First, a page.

at all to help bring down ticket prices? The architect, Yoshio Taniguchi, famously
told MoMA that if they gave him a lot of money, he would build a great museum;
if they gave him even more, he would make the architecture disappear. At that
point, some hard questions should have been asked about how to spend that extra
couple of hundred million dollars. Was invisible architecture the way to go?
Or should it have been spent instead on bringing down ticket prices?
Glen Lowry expects about two million visitors a year, paying $20 each. That’s
$40 million in ticket revenue. Cut the ticket price in half, and the number
of visitors will increase – let’s say you’d get $25 million in ticket
revenue at $10 a ticket. The cost of that would be $15 million a year, or a
net present value of rather less than the amount that Taniguchi’s budget was
increased over the course of the construction process. And you’d get more visitors,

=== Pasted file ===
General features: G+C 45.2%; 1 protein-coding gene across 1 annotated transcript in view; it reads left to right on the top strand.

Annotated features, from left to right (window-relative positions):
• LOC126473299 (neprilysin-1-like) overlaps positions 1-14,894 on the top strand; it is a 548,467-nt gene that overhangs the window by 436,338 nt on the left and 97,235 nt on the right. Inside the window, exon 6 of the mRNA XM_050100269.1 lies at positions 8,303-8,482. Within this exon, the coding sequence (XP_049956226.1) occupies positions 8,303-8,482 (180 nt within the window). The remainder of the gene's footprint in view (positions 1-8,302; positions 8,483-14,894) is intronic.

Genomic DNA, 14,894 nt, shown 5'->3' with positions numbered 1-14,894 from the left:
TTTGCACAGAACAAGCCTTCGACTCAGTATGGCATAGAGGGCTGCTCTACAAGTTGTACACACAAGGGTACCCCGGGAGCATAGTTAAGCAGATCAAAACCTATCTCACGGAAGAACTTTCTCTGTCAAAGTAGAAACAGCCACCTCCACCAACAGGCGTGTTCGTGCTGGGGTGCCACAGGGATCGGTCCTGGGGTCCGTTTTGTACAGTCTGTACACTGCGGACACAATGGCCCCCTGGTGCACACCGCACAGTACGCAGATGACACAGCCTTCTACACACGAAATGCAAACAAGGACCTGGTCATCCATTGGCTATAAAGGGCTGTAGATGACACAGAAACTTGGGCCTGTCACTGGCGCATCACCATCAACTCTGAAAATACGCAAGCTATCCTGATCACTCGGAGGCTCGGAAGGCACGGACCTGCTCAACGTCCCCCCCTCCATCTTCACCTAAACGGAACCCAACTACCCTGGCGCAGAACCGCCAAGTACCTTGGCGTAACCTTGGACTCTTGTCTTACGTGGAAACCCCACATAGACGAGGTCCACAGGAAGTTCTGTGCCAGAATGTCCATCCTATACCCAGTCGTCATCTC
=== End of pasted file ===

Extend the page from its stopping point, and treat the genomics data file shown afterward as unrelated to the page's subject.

which, of course, is a good thing in itself.
But MoMA doesn’t seem to think that way. Rather, it was built by billionaires
so that they could look upon the greatest possible art museum they could make.
The Great Unwashed are welcome to come in, but they’ll have to pay whatever
they’ll have to pay.
Think about it this way: the last person to donate $40 million towards the
costs of construction basically made sure that the mullions were that little
bit thinner, the walls floated that little bit more perfectly, the wood floors
were that much more expensive and perfectly polished. Alternatively, they could
have put that money towards making the entire museum free to everybody for a
full year. It’s obvious to me which would have been the better use of money.
And it should be obvious to Greg as well.